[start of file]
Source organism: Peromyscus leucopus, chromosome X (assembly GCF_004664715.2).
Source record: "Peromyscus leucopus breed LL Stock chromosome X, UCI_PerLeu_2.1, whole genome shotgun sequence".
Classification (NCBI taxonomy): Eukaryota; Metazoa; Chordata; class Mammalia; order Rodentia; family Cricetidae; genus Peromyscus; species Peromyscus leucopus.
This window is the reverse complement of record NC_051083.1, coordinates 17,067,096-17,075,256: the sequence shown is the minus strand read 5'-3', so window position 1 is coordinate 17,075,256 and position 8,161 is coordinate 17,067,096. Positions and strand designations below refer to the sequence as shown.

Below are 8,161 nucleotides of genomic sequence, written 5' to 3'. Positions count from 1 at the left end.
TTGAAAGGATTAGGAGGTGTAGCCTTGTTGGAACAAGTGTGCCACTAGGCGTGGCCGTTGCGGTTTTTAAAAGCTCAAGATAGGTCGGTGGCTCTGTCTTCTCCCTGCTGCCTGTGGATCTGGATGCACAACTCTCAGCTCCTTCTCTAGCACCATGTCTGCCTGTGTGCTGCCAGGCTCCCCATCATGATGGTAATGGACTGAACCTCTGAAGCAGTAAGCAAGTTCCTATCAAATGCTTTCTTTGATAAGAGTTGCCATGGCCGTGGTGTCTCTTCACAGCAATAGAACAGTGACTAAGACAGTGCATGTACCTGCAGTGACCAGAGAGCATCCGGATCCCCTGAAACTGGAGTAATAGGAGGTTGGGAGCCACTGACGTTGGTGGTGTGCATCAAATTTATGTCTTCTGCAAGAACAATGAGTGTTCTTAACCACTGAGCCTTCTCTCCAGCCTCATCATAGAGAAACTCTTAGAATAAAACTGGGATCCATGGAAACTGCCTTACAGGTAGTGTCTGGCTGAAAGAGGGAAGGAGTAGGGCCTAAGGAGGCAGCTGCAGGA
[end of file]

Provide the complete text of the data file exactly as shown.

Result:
Source organism: Peromyscus leucopus, chromosome X (assembly GCF_004664715.2).
Source record: "Peromyscus leucopus breed LL Stock chromosome X, UCI_PerLeu_2.1, whole genome shotgun sequence".
Classification (NCBI taxonomy): Eukaryota; Metazoa; Chordata; class Mammalia; order Rodentia; family Cricetidae; genus Peromyscus; species Peromyscus leucopus.
This window is the reverse complement of record NC_051083.1, coordinates 17,067,096-17,075,256: the sequence shown is the minus strand read 5'-3', so window position 1 is coordinate 17,075,256 and position 8,161 is coordinate 17,067,096. Positions and strand designations below refer to the sequence as shown.

Below are 8,161 nucleotides of genomic sequence, written 5' to 3'. Positions count from 1 at the left end.
TTGAAAGGATTAGGAGGTGTAGCCTTGTTGGAACAAGTGTGCCACTAGGCGTGGCCGTTGCGGTTTTTAAAAGCTCAAGATAGGTCGGTGGCTCTGTCTTCTCCCTGCTGCCTGTGGATCTGGATGCACAACTCTCAGCTCCTTCTCTAGCACCATGTCTGCCTGTGTGCTGCCAGGCTCCCCATCATGATGGTAATGGACTGAACCTCTGAAGCAGTAAGCAAGTTCCTATCAAATGCTTTCTTTGATAAGAGTTGCCATGGCCGTGGTGTCTCTTCACAGCAATAGAACAGTGACTAAGACAGTGCATGTACCTGCAGTGACCAGAGAGCATCCGGATCCCCTGAAACTGGAGTAATAGGAGGTTGGGAGCCACTGACGTTGGTGGTGTGCATCAAATTTATGTCTTCTGCAAGAACAATGAGTGTTCTTAACCACTGAGCCTTCTCTCCAGCCTCATCATAGAGAAACTCTTAGAATAAAACTGGGATCCATGGAAACTGCCTTACAGGTAGTGTCTGGCTGAAAGAGGGAAGGAGTAGGGCCTAAGGAGGCAGCTGCAGGA